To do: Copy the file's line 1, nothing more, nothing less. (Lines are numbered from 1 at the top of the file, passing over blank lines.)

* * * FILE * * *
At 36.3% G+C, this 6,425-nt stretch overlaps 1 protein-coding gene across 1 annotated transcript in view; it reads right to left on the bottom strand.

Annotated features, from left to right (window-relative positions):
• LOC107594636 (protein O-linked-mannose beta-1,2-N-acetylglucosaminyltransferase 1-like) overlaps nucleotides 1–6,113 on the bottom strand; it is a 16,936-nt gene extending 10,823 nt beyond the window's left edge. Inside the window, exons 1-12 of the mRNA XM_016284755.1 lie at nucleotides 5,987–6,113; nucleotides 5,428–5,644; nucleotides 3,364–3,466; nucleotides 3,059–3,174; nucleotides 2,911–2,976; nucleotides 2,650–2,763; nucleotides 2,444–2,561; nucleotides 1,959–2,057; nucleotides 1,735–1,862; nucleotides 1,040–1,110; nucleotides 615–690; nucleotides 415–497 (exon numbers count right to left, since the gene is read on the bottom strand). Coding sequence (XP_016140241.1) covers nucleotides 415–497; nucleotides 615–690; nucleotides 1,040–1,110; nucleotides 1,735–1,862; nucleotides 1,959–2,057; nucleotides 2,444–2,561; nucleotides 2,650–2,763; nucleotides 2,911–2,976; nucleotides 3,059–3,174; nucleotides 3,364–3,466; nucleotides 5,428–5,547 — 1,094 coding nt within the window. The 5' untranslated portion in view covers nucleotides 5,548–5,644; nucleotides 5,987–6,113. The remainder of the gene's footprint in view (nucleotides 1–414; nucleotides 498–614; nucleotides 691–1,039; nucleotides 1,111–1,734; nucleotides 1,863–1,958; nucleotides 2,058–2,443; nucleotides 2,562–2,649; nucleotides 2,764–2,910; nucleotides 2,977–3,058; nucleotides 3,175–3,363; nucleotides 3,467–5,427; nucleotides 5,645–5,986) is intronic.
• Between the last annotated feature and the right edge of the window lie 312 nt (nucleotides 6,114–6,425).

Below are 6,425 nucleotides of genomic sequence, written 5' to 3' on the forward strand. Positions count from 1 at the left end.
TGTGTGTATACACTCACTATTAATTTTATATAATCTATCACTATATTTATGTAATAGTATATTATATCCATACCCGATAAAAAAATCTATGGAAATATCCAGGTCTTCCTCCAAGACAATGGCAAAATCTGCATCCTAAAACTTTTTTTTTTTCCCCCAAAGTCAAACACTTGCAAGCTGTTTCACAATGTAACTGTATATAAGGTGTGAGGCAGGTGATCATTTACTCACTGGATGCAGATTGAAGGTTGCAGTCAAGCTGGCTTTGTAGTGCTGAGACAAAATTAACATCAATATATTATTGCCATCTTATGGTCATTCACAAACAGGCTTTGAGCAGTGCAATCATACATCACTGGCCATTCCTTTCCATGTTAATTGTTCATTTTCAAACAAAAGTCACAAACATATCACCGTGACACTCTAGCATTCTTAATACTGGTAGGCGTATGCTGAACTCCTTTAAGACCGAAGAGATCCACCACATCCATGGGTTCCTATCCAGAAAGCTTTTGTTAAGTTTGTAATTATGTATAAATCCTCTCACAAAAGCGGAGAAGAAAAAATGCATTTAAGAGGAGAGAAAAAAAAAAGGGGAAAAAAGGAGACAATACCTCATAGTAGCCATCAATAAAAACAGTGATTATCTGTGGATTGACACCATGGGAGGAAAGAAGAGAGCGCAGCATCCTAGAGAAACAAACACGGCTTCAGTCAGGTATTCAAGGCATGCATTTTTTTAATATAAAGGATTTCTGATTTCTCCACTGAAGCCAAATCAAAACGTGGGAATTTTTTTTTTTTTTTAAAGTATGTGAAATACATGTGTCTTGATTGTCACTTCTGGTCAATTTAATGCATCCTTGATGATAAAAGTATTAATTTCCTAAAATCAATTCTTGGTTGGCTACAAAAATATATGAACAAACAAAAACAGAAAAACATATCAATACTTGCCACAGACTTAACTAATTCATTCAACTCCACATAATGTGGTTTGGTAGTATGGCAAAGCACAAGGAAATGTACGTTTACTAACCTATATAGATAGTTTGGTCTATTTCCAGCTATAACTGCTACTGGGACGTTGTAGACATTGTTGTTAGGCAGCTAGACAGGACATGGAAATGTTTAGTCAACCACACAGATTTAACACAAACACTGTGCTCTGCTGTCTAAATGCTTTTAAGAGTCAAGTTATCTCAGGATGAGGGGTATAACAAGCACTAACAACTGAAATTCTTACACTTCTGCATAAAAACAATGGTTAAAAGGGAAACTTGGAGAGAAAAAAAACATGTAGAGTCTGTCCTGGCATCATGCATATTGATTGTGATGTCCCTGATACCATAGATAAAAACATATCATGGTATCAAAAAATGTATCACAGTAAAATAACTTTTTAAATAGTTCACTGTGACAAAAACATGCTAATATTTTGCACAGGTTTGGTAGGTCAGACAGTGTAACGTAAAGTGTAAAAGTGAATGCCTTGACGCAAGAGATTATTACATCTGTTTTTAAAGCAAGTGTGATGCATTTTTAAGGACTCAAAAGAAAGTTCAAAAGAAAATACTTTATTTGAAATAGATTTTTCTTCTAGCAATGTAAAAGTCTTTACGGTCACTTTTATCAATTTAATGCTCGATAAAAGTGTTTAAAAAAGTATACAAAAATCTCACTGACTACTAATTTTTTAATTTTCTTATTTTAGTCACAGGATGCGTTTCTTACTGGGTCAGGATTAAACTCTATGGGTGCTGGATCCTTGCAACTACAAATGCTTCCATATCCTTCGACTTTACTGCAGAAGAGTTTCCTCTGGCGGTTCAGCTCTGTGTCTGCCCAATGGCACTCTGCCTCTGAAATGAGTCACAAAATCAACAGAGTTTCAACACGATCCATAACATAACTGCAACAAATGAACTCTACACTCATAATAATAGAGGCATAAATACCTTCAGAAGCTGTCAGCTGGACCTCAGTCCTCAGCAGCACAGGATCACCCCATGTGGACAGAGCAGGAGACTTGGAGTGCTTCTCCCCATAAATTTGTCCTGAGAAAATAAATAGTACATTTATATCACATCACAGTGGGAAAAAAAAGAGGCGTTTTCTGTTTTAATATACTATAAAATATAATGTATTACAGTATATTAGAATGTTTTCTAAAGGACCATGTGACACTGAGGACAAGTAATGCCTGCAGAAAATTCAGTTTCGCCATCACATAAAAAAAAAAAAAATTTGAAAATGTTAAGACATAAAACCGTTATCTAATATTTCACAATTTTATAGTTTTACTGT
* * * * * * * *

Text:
At 36.3% G+C, this 6,425-nt stretch overlaps 1 protein-coding gene across 1 annotated transcript in view; it reads right to left on the bottom strand.